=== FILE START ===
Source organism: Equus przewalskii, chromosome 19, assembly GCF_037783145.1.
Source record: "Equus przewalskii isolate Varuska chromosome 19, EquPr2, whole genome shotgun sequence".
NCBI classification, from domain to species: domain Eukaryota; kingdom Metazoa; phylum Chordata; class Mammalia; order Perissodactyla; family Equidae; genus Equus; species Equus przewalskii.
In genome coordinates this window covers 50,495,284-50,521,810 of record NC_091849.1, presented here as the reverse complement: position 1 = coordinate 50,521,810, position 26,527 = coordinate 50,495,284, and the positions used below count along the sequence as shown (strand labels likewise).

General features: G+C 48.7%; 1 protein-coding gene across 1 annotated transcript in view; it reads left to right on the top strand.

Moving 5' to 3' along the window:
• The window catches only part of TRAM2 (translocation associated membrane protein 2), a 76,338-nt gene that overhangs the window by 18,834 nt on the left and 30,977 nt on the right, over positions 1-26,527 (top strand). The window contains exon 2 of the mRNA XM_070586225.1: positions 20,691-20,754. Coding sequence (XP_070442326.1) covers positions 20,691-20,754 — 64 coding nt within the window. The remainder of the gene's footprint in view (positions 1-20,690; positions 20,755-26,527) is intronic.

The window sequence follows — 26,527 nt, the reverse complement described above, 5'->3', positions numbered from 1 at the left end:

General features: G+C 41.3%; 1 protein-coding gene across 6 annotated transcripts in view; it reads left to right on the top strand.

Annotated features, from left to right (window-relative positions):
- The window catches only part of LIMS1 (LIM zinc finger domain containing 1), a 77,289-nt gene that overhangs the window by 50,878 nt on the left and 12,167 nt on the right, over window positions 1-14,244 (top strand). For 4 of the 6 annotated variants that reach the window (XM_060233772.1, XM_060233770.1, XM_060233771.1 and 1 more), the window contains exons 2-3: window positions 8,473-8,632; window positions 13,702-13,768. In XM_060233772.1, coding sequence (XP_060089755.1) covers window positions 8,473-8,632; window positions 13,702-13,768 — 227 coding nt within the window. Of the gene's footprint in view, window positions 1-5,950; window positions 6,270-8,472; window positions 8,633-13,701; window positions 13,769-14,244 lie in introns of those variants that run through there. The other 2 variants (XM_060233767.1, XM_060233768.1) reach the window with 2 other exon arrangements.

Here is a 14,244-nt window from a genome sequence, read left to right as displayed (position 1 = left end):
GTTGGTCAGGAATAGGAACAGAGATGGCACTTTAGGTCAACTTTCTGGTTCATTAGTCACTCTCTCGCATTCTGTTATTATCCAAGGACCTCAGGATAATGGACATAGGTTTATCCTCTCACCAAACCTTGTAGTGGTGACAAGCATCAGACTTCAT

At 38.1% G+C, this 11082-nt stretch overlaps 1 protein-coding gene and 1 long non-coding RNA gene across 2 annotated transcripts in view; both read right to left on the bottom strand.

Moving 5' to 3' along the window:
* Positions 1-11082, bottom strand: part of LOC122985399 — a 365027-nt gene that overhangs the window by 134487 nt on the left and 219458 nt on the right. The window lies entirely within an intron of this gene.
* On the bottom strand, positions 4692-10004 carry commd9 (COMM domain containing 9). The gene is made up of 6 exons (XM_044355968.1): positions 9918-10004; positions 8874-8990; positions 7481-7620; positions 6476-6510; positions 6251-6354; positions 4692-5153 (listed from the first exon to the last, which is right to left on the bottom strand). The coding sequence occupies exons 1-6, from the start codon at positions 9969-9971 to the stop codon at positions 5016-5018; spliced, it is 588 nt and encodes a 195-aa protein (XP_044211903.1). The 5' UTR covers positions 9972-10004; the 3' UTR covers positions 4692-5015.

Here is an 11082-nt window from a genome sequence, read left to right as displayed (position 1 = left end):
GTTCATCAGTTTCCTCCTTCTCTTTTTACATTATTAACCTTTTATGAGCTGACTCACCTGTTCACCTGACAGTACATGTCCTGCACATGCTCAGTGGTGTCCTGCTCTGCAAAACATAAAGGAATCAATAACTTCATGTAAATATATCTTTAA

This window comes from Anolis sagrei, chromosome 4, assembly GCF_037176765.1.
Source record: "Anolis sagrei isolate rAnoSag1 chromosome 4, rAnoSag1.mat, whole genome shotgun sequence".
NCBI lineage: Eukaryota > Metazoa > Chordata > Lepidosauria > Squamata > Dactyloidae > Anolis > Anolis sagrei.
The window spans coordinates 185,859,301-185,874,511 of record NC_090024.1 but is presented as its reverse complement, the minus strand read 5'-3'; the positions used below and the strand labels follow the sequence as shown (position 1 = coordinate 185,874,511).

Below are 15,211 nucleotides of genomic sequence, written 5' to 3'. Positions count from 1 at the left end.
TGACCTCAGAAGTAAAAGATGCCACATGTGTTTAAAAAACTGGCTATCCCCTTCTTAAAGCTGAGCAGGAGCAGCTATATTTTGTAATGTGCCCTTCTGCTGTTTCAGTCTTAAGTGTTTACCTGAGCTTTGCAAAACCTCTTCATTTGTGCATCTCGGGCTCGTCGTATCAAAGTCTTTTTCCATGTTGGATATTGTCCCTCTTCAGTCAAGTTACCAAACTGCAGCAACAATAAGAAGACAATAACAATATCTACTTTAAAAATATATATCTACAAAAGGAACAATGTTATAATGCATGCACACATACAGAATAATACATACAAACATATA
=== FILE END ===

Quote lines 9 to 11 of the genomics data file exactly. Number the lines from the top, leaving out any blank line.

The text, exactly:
General features: G+C 41.3%; 1 protein-coding gene across 6 annotated transcripts in view; it reads left to right on the top strand.

Annotated features, from left to right (window-relative positions):
- The window catches only part of LIMS1 (LIM zinc finger domain containing 1), a 77,289-nt gene that overhangs the window by 50,878 nt on the left and 12,167 nt on the right, over window positions 1-14,244 (top strand). For 4 of the 6 annotated variants that reach the window (XM_060233772.1, XM_060233770.1, XM_060233771.1 and 1 more), the window contains exons 2-3: window positions 8,473-8,632; window positions 13,702-13,768. In XM_060233772.1, coding sequence (XP_060089755.1) covers window positions 8,473-8,632; window positions 13,702-13,768 — 227 coding nt within the window. Of the gene's footprint in view, window positions 1-5,950; window positions 6,270-8,472; window positions 8,633-13,701; window positions 13,769-14,244 lie in introns of those variants that run through there. The other 2 variants (XM_060233767.1, XM_060233768.1) reach the window with 2 other exon arrangements.